Ordering Food Online? Make Sure It’s Really Kosher

Last winter, a news story was published about a Jewish man who ordered food from a local kosher restaurant on GrubHub.com, only to discover that the food he received and ate was in fact from a counterfeit “restaurant” that was being run out of a non-Jewish scammer’s home kitchen. It is incidents like this that highlight the need for JMenu, CEO Shmuly Wolff tells CrownHeights.info.

The problem of these “phantom restaurants” is a persistent one that has been plaguing restaurant portal businesses like Seamless and GrubHub for some time. Other than the safety issues these unsupervised “restaurants” pose, there is an added problem for Observant Jews: there is no reliable way to verify that the food establishment you are ordering from is indeed kosher.

Making matters worse, many restaurants that are legitimate establishments – but not at all kosher – list themselves as “kosher-style” because they serve traditional Jewish foods like deli meats and knishes, and they come up as options when one searches for kosher food.

To highlight the issue, Shmuly demonstrated the problem to our interviewer by logging on to GrubHub.com and searching for restaurants in the Crown Heights area using the keyword “kosher.” The search brought up at least one restaurant that is 100% Chazzar Treif, serving items like pork sandwiches and cheeseburgers. A search on Seamless.com brought up similar results.

“I concluded,” says Shmuly, “that a Frum Yid simply cannot order food from these websites.”

Like a true Lubavitcher, Shmuly did not just identify a problem and leave it be; he set about creating a solution.

Teaming up with his brother Zalmy Wolff, creator of Sauce N Cheese, and tech expert Dovid Abba Goldstein, he set about creating a website through which kosher consumers can order food from their favorite restaurants with the comfort of knowing that every restaurant listed is guaranteed to be legitimate and kosher – with the certifying Kashrus agency listed right alongside each one.

After much hard work, the result of their efforts is JMenu.com, which has created partnerships with a majority of Crown Heights restaurants, serving a wide variety of cuisines. When a consumer places an order through JMenu, it goes straight to the restaurant to be made and delivered, with the consumer receiving updates of where their food is holding all along the way.

Aside from the peace of mind the website offers Kashrus-wise, there is also the added benefit of convenience: consumers can create an account and save their delivery and payment information, thereby simplifying the ordering process to just selecting the food they are in the mood of from the kosher restaurants in the area that are open at that hour. Previous orders are automatically saved for easy reordering.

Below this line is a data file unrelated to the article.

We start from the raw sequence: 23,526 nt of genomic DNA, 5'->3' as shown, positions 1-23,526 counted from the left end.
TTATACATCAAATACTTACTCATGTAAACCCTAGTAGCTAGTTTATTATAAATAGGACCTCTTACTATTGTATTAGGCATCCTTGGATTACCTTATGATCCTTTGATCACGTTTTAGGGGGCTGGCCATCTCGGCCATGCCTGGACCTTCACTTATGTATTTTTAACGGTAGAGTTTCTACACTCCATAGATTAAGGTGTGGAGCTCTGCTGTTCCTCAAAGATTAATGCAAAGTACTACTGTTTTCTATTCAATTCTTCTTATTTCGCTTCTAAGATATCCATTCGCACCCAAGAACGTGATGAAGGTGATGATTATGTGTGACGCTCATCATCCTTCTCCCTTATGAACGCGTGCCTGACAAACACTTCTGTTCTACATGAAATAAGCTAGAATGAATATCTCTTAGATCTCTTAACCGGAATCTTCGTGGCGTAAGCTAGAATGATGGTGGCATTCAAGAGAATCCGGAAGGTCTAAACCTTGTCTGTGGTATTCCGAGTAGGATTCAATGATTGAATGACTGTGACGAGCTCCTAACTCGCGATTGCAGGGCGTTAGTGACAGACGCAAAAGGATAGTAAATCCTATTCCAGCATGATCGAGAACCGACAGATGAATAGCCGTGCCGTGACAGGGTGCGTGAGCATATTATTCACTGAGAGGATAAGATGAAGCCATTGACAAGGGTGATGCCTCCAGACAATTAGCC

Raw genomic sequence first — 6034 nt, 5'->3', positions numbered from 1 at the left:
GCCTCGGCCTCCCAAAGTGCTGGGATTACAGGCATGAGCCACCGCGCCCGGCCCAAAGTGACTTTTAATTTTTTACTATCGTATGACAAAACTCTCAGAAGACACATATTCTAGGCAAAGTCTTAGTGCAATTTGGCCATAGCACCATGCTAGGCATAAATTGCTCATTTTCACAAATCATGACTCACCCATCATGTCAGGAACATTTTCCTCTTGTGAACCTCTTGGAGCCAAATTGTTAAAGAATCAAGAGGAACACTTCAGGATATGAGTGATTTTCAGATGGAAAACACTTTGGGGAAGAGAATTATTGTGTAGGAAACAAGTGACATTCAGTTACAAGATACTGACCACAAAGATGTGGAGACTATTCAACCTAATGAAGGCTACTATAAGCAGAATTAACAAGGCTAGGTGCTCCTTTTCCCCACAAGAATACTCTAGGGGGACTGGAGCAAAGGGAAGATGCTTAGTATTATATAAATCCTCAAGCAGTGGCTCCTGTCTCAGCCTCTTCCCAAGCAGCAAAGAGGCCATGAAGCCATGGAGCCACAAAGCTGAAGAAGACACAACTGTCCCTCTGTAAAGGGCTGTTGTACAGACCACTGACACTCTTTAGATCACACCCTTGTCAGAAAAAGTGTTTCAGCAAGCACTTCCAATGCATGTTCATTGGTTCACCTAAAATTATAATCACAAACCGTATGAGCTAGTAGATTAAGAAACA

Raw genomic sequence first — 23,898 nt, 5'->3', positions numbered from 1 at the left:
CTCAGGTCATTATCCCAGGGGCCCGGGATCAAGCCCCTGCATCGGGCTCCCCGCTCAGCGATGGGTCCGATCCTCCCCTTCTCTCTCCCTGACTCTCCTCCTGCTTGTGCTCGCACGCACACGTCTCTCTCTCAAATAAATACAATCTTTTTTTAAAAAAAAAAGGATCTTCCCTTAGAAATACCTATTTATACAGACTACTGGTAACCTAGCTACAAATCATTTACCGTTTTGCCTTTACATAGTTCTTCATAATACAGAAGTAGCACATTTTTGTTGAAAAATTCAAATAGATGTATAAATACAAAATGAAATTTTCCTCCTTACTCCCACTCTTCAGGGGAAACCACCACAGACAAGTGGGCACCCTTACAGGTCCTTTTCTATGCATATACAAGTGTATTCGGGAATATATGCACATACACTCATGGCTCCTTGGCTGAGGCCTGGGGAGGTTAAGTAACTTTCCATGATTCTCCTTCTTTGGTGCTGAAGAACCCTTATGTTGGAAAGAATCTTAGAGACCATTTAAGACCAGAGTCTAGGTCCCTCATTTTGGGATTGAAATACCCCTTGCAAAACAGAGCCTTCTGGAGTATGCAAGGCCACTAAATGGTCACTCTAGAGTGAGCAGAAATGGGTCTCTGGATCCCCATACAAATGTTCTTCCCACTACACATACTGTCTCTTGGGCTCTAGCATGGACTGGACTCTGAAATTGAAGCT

Ultimately, JMenu’s goal is to make the entire process of ordering kosher food streamlined, effortless and simple – seamless, if you will.

In honor of its launch to the public, JMenu is offering all Crown Heights residents 10% off their first three orders, which can be utilized until the last day of October by creating an account and entering the code “JMENU10X3” on the checkout page. Orders can be made on JMenu.com or through the JMenu Android and iPhone apps.

Kosher food is important, what is also important is to have the right equipment. Find the top blenders here.


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  • 3. Great service wrote:

    I have used the site, it was a great smooth experience, I highly recommend it.

  • 5. Brilliant idea! Is he a bochur? wrote:

    The ingenuity among bochurim these days is truly remarkable! The app is incredible! BTW, if he is, in fact a bochur, who is handling his Shidduchim? I met him once and was very impressed, now, super impressed…

  • 8. DeClasse' Intellectual wrote:

    the ultimate upshot of this is: if you apply yourself with a little imagination and effort, you can produce a better and cheaper meal at home in about the same amount time as it takes to call it in and wait for the arrival We have just gotten lazy

  • 9. Tony wrote:

    When you search on Google you’re also likely to come up with traif results. Do you eat anywhere that claims to be kosher? Or do you ask to see a certificate? Deliveries must be sealed with a hashgachas tape to be kosher, so ultimately the buyer was at fault.

    • 10. yeah thats what i thought wrote:

      cuz even if it was a legit kosher restaurant if its not sealed why would he eat it.

  • 11. checking hashgacha wrote:

    wherever you go you need to check on the hechsher yourself. The website of the supervising kosher sign should also have the name of the restaurant in question on their own website

  • 12. that is why I turned chabad! wrote:

    “Like a true Lubavitcher, Shmuly did not just identify a problem and leave it be; he set about creating a solution.”


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